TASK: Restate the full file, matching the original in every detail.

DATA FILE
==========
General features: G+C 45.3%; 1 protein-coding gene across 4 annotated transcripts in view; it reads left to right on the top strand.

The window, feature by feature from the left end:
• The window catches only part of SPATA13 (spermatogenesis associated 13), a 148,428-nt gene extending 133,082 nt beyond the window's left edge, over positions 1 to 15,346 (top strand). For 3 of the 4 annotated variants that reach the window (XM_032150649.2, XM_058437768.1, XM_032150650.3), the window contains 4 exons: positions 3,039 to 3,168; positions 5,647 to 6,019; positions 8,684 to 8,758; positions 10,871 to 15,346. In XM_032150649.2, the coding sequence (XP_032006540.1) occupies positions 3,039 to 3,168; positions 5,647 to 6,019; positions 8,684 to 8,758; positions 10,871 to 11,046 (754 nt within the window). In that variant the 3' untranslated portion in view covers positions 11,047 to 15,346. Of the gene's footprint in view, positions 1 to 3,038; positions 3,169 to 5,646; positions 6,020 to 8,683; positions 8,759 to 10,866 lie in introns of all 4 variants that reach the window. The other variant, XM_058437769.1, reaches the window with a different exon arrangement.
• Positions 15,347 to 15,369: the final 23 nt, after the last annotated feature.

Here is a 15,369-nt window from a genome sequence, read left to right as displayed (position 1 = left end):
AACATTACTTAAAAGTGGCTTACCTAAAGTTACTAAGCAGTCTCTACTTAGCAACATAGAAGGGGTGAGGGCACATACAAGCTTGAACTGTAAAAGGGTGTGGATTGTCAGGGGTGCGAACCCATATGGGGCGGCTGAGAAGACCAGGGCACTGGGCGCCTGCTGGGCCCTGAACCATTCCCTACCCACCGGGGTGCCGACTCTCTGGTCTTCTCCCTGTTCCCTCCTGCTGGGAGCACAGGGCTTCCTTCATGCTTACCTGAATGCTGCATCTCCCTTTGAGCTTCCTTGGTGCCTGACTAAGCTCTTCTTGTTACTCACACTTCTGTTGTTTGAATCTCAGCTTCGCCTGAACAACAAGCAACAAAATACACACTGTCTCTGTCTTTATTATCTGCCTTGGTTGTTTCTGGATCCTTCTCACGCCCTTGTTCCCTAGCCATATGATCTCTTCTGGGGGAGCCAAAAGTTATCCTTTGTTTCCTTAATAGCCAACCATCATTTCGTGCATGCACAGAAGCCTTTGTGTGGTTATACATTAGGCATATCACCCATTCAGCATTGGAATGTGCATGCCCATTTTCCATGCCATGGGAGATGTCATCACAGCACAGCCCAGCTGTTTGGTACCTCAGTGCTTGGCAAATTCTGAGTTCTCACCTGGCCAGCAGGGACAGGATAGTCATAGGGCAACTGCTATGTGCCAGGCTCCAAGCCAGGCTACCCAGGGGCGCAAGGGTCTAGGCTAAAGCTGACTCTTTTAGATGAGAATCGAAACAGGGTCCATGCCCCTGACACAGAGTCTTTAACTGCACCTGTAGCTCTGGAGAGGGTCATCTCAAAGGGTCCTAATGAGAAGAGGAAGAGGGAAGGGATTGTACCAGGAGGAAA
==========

General features: G+C 45.3%; 1 protein-coding gene across 4 annotated transcripts in view; it reads left to right on the top strand.

The window, feature by feature from the left end:
• The window catches only part of SPATA13 (spermatogenesis associated 13), a 148,428-nt gene extending 133,082 nt beyond the window's left edge, over positions 1 to 15,346 (top strand). For 3 of the 4 annotated variants that reach the window (XM_032150649.2, XM_058437768.1, XM_032150650.3), the window contains 4 exons: positions 3,039 to 3,168; positions 5,647 to 6,019; positions 8,684 to 8,758; positions 10,871 to 15,346. In XM_032150649.2, the coding sequence (XP_032006540.1) occupies positions 3,039 to 3,168; positions 5,647 to 6,019; positions 8,684 to 8,758; positions 10,871 to 11,046 (754 nt within the window). In that variant the 3' untranslated portion in view covers positions 11,047 to 15,346. Of the gene's footprint in view, positions 1 to 3,038; positions 3,169 to 5,646; positions 6,020 to 8,683; positions 8,759 to 10,866 lie in introns of all 4 variants that reach the window. The other variant, XM_058437769.1, reaches the window with a different exon arrangement.
• Positions 15,347 to 15,369: the final 23 nt, after the last annotated feature.

Here is a 15,369-nt window from a genome sequence, read left to right as displayed (position 1 = left end):
AACATTACTTAAAAGTGGCTTACCTAAAGTTACTAAGCAGTCTCTACTTAGCAACATAGAAGGGGTGAGGGCACATACAAGCTTGAACTGTAAAAGGGTGTGGATTGTCAGGGGTGCGAACCCATATGGGGCGGCTGAGAAGACCAGGGCACTGGGCGCCTGCTGGGCCCTGAACCATTCCCTACCCACCGGGGTGCCGACTCTCTGGTCTTCTCCCTGTTCCCTCCTGCTGGGAGCACAGGGCTTCCTTCATGCTTACCTGAATGCTGCATCTCCCTTTGAGCTTCCTTGGTGCCTGACTAAGCTCTTCTTGTTACTCACACTTCTGTTGTTTGAATCTCAGCTTCGCCTGAACAACAAGCAACAAAATACACACTGTCTCTGTCTTTATTATCTGCCTTGGTTGTTTCTGGATCCTTCTCACGCCCTTGTTCCCTAGCCATATGATCTCTTCTGGGGGAGCCAAAAGTTATCCTTTGTTTCCTTAATAGCCAACCATCATTTCGTGCATGCACAGAAGCCTTTGTGTGGTTATACATTAGGCATATCACCCATTCAGCATTGGAATGTGCATGCCCATTTTCCATGCCATGGGAGATGTCATCACAGCACAGCCCAGCTGTTTGGTACCTCAGTGCTTGGCAAATTCTGAGTTCTCACCTGGCCAGCAGGGACAGGATAGTCATAGGGCAACTGCTATGTGCCAGGCTCCAAGCCAGGCTACCCAGGGGCGCAAGGGTCTAGGCTAAAGCTGACTCTTTTAGATGAGAATCGAAACAGGGTCCATGCCCCTGACACAGAGTCTTTAACTGCACCTGTAGCTCTGGAGAGGGTCATCTCAAAGGGTCCTAATGAGAAGAGGAAGAGGGAAGGGATTGTACCAGGAGGAAA